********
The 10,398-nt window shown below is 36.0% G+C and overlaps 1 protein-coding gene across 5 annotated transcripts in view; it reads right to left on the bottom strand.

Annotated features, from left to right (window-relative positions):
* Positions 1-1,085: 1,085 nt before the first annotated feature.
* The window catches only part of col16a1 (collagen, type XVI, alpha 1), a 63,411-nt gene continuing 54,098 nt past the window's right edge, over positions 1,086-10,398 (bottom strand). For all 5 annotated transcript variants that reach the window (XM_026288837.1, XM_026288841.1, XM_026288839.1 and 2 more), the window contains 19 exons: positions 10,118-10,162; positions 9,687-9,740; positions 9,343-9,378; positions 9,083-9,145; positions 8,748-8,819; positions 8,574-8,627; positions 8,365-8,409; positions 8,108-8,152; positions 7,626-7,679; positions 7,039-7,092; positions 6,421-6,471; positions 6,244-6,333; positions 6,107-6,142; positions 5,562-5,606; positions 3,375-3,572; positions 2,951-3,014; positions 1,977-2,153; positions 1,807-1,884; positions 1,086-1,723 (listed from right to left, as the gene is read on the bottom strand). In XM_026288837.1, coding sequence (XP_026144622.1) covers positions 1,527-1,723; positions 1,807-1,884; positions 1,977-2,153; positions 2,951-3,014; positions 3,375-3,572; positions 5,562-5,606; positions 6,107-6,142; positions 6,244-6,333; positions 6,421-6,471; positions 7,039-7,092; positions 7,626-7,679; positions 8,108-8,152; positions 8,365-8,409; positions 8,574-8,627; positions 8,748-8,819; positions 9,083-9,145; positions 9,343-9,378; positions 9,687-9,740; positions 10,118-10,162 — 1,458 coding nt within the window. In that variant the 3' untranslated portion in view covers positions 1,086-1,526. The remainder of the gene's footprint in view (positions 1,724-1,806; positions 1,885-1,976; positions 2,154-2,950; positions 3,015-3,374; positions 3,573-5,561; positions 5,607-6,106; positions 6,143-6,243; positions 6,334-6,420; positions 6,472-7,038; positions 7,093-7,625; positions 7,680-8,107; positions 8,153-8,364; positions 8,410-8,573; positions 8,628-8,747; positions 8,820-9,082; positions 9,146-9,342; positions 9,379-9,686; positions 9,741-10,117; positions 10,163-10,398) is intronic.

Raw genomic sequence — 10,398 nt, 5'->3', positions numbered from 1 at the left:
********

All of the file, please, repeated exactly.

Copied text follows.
The 10,398-nt window shown below is 36.0% G+C and overlaps 1 protein-coding gene across 5 annotated transcripts in view; it reads right to left on the bottom strand.

Annotated features, from left to right (window-relative positions):
* Positions 1-1,085: 1,085 nt before the first annotated feature.
* The window catches only part of col16a1 (collagen, type XVI, alpha 1), a 63,411-nt gene continuing 54,098 nt past the window's right edge, over positions 1,086-10,398 (bottom strand). For all 5 annotated transcript variants that reach the window (XM_026288837.1, XM_026288841.1, XM_026288839.1 and 2 more), the window contains 19 exons: positions 10,118-10,162; positions 9,687-9,740; positions 9,343-9,378; positions 9,083-9,145; positions 8,748-8,819; positions 8,574-8,627; positions 8,365-8,409; positions 8,108-8,152; positions 7,626-7,679; positions 7,039-7,092; positions 6,421-6,471; positions 6,244-6,333; positions 6,107-6,142; positions 5,562-5,606; positions 3,375-3,572; positions 2,951-3,014; positions 1,977-2,153; positions 1,807-1,884; positions 1,086-1,723 (listed from right to left, as the gene is read on the bottom strand). In XM_026288837.1, coding sequence (XP_026144622.1) covers positions 1,527-1,723; positions 1,807-1,884; positions 1,977-2,153; positions 2,951-3,014; positions 3,375-3,572; positions 5,562-5,606; positions 6,107-6,142; positions 6,244-6,333; positions 6,421-6,471; positions 7,039-7,092; positions 7,626-7,679; positions 8,108-8,152; positions 8,365-8,409; positions 8,574-8,627; positions 8,748-8,819; positions 9,083-9,145; positions 9,343-9,378; positions 9,687-9,740; positions 10,118-10,162 — 1,458 coding nt within the window. In that variant the 3' untranslated portion in view covers positions 1,086-1,526. The remainder of the gene's footprint in view (positions 1,724-1,806; positions 1,885-1,976; positions 2,154-2,950; positions 3,015-3,374; positions 3,573-5,561; positions 5,607-6,106; positions 6,143-6,243; positions 6,334-6,420; positions 6,472-7,038; positions 7,093-7,625; positions 7,680-8,107; positions 8,153-8,364; positions 8,410-8,573; positions 8,628-8,747; positions 8,820-9,082; positions 9,146-9,342; positions 9,379-9,686; positions 9,741-10,117; positions 10,163-10,398) is intronic.

Raw genomic sequence — 10,398 nt, 5'->3', positions numbered from 1 at the left: